Whether you like it or not, your brand is under constant attack. Both internal and external elements combine to tear down your brand. Even the best-kept brands, over time, can start to deteriorate.
Case Study - Fancl
A good example will be Skincare brand Fancl, the company have announced that they will be closing its stores in Singapore and Taiwan from March 2014. The brand is Struggling with its Singapore audience as they failed to differentiate themselves. More about this case study - Marketing Interactive.
Rebranding is more than just slapping on a new coat of paint. Instead, a rebrand is a complete overhaul of an already established brand. It’s a shift in brand strategy and brand positioning to establish a new identity in the minds of consumers, investors and competitors.
What a rebrand entails?
Rebranding is a multi-faceted operation that requires careful analysis of your marketplace, the business climate and your competitive landscape. It also demands evaluating your business operations, your target audience and brand messaging.
The Brand Refresh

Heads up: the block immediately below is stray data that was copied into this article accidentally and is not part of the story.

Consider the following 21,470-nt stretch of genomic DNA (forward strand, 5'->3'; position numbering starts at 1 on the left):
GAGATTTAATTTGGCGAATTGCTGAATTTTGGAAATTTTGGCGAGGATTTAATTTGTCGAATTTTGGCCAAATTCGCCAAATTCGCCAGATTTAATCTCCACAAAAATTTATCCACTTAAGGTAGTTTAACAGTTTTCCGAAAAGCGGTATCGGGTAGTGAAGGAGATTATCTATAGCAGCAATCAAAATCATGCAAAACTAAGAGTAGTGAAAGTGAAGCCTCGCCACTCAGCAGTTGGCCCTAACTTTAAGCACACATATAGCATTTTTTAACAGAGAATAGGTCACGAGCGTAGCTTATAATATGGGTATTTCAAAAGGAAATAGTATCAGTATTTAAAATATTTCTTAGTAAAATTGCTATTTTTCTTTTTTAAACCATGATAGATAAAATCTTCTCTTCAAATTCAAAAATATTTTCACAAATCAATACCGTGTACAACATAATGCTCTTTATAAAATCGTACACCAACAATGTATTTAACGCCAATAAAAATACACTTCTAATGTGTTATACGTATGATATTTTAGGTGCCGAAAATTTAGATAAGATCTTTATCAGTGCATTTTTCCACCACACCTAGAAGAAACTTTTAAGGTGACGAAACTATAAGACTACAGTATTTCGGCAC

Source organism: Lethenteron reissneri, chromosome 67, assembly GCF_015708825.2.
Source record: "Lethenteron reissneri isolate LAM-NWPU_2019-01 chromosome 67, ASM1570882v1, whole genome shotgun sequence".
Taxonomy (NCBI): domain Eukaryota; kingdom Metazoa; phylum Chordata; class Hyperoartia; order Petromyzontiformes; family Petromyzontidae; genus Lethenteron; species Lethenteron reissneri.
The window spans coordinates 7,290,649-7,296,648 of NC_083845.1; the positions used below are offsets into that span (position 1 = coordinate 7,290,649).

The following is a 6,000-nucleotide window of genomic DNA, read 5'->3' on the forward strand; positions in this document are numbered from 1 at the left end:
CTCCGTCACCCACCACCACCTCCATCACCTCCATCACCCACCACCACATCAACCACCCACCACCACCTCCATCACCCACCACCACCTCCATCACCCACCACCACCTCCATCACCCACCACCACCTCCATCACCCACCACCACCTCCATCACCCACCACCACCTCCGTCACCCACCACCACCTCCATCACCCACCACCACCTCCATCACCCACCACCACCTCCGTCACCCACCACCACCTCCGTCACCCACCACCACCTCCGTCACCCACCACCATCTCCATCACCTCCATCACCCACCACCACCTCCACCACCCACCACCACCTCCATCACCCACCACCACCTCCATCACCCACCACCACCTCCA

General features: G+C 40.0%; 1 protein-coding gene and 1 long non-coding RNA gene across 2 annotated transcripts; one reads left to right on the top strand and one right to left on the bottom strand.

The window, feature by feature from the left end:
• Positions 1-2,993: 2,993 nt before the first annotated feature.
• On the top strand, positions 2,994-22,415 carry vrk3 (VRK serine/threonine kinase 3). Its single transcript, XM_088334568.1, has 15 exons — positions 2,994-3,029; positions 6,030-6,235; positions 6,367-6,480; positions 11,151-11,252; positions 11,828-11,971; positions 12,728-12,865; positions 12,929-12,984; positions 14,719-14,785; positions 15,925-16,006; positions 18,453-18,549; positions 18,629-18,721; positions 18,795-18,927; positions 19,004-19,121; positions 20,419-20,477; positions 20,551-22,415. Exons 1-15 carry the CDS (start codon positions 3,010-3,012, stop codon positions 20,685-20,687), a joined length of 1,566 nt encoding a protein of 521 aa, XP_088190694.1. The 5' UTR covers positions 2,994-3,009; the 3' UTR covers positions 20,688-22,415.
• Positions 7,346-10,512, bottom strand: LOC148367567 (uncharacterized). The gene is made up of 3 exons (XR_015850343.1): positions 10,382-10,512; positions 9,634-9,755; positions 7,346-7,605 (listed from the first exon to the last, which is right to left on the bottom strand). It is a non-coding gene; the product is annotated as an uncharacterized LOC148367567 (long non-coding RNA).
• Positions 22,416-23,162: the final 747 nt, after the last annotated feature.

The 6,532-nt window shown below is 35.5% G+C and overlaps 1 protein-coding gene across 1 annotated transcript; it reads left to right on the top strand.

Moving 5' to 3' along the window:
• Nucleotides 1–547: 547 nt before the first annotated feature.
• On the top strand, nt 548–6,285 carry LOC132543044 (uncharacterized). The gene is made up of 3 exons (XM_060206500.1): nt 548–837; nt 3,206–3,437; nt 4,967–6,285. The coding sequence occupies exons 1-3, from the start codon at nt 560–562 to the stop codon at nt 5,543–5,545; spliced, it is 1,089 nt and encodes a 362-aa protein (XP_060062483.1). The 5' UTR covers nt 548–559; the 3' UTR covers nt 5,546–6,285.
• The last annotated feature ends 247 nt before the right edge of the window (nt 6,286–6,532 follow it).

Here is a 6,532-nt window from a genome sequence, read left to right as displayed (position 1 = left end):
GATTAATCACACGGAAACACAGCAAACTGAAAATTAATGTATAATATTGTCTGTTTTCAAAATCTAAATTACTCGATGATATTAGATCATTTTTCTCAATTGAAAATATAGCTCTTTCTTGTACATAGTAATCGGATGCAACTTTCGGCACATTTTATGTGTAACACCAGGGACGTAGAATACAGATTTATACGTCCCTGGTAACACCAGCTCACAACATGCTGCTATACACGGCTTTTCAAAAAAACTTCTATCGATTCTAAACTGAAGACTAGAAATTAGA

A brand refresh is more of a remodel, of your existing brand, than a complete rebuild. While still a significant undertaking, a brand refresh is usually less-intrusive, than a rebrand, and results in far less impact on brand equity and resources.
What’s involved in a brand refresh?
A brand refresh typically consist of a new or updated logo and brand message. The brand name is left untouched, but occasionally slight changes are made to the color scheme and supporting visuals.
When to refresh?
A brand refresh is normally the result of a desire to update an older brand, to make it more appealing to a contemporary audience. Sometimes a brand refresh is necessary to correct a previous refresh or to address current market conditions.
Here're a few examples of successful rebranding / refreshing!
1. Starbucks - In 2011 Coffee-house conglomerate Starbucks made significant updates to their iconic logo and other marketing communications. The branding overhaul came in due timing of course, after the company's stalling sales during the recession, detrimental market-cannibalization, and frequent targeting of anti-globalization campaigners.
2. Mircosoft - Following the release of Windows Phone 7, Microsoft underwent a gradual rebranding of its product range throughout 2011 and 2012. Its logos, products, services, and websites adopted the principles and concepts of the Metro design language.
3.Lego - So how have Lego stayed relevant? Constant updating of their brand, as well as continually branching into new product categories. Lego stays up to date by keeping their toy themes relevant with popular culture and themes, often making partnerships with other brands such as movies, TV-shows and even video-games.
General Motors and Borders are among the companies that failed to save some of their own huge brands.
Here are 10 examples of corporate missteps that could have been avoided.